by Mark Hayes on Pebble Beach
(Photo courtesy USGA / Chris Keane)
Adam Scott knew that a few moments of panic would spoil his US Open dream.
So after starting on the 10th and then rolling to a bottom through the difficult 17th, it was very difficult to swallow when a couple of wandering approaching shots on either side of the bend suddenly had him over and nervous.
But that is the moment when the most important champion experience – and bottle – matters the most.
"I hit two really bad wigshots from the fairway (that) cost me bogeys if you really wanted to make a birdie out of those two," Scott said about his mindset on the second tee before playing a respectable ticket. 70 who left him only five of the leaders.
"You just have to keep thinking that you are playing well and … chances are that you will make a good hit with the next shot and a good putt.
"That's where you have to rely on all the work and preparation you've done – stay calm.
"If you come out of your comfort zone at US Opens, things can go terribly wrong. I learned that in the past."
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That attitude yielded a few holes later when back-to-back birdies on the fourth and fifth left the ship's ends and the contents of the Queenslander, so that he was not too far back.
"I just didn't really benefit from everything I could have today," said the Masters champ 2013.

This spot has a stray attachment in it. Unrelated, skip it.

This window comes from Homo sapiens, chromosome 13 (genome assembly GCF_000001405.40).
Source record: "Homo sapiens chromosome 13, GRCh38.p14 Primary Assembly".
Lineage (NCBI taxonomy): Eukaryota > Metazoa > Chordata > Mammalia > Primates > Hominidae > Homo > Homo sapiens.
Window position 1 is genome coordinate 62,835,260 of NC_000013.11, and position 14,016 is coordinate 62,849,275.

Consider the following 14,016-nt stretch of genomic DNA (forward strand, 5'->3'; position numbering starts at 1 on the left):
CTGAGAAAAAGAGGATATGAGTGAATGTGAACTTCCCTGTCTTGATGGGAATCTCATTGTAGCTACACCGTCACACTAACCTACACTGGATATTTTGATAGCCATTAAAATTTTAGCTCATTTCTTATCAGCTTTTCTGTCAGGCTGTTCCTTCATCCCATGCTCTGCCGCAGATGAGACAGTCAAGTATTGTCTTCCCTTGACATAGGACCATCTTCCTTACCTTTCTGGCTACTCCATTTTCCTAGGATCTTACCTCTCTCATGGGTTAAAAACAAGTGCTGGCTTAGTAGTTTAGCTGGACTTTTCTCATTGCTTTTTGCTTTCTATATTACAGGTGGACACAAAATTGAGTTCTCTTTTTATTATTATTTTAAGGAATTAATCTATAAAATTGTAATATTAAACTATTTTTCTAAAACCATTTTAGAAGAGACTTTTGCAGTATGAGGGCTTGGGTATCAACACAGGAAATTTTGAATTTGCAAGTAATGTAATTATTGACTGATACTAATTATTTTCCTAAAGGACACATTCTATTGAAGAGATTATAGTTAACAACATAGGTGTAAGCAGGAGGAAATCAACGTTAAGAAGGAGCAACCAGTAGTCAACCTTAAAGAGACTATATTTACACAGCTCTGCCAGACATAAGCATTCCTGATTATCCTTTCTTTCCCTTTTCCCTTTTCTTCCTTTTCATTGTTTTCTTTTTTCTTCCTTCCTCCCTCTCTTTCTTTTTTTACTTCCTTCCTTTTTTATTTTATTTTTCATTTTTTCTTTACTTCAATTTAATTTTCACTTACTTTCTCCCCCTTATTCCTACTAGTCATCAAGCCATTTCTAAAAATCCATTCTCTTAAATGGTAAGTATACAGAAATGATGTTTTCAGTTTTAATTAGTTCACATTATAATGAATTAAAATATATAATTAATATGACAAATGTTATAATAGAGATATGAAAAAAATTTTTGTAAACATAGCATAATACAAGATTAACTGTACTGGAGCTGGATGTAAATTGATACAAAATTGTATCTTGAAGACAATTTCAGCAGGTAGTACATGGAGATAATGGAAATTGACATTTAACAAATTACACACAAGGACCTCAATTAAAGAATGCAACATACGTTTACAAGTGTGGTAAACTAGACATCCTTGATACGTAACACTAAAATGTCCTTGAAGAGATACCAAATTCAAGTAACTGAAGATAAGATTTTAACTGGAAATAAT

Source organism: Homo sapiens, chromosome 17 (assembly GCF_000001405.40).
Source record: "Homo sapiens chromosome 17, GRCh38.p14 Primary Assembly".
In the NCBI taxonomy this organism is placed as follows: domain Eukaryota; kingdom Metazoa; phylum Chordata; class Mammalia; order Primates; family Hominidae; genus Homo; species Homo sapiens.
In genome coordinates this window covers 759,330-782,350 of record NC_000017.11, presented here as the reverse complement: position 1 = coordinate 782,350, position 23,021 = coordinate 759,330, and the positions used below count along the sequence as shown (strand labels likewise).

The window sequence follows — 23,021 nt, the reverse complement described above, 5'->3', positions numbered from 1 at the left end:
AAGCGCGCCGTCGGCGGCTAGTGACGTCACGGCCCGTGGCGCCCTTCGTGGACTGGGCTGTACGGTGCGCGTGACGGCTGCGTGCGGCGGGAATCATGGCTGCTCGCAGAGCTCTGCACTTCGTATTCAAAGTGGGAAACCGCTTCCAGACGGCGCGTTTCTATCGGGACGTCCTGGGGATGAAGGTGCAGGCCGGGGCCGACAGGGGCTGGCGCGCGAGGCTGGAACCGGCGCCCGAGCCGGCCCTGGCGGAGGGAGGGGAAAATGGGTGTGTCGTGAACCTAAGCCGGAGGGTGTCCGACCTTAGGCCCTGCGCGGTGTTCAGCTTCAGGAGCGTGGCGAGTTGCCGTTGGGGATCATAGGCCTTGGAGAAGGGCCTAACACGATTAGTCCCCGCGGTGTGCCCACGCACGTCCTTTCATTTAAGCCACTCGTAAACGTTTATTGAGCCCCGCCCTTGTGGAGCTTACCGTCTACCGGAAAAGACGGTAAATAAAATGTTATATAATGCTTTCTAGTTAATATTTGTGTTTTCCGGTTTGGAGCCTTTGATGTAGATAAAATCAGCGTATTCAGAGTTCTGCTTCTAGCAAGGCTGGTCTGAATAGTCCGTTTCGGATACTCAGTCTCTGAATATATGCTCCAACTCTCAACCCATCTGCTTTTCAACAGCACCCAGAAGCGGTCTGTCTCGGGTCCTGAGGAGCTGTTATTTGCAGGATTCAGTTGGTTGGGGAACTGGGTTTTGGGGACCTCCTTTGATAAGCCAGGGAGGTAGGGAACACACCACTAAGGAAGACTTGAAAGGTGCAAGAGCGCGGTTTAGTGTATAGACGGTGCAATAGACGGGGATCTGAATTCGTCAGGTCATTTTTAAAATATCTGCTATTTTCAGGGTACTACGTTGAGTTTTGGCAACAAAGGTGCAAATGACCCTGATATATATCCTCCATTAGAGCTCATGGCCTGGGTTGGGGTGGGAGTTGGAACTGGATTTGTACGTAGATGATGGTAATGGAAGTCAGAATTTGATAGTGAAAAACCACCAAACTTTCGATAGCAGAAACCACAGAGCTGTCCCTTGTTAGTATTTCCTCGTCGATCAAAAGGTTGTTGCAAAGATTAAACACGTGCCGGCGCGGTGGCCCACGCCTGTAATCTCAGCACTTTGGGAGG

"But I certainly have not done any damage. A good first nine tomorrow morning (s) hopefully I will be a bit on par with the leaders."
"You just have to run a little bit that you're below par for … a nine-hole stretch and then a little bit in a comfort zone, and then there's no stress and you're kind of stress-free, that's nice.
"But you can never concentrate here. A mental error, a loss of concentration is incredibly expensive – that will be the main focus tomorrow."
Scott was the best performer of Aussies afternoon wave on Pebble Beach, with Aaron Baddeley the best with a 72, powered by an eagle on the sixth.
The Victorian had been on a roller coaster for most of his lap, but appeared in a southerly direction until he turned off his 220-meter approach to the par-five within 4 meters and quietly left the putt.
Sydneysider Matt Jones calmed dramatically in an equal-par nine, but the damage was done early on with two double crooks in his opening 74.
Fellow New South Welshman Brett Drewitt, on his big championship debut, suffered the opposite fate that went out in even-par 35, but endured two inner doubles to end at six past 77 and needs something special tomorrow to reach the weekend action .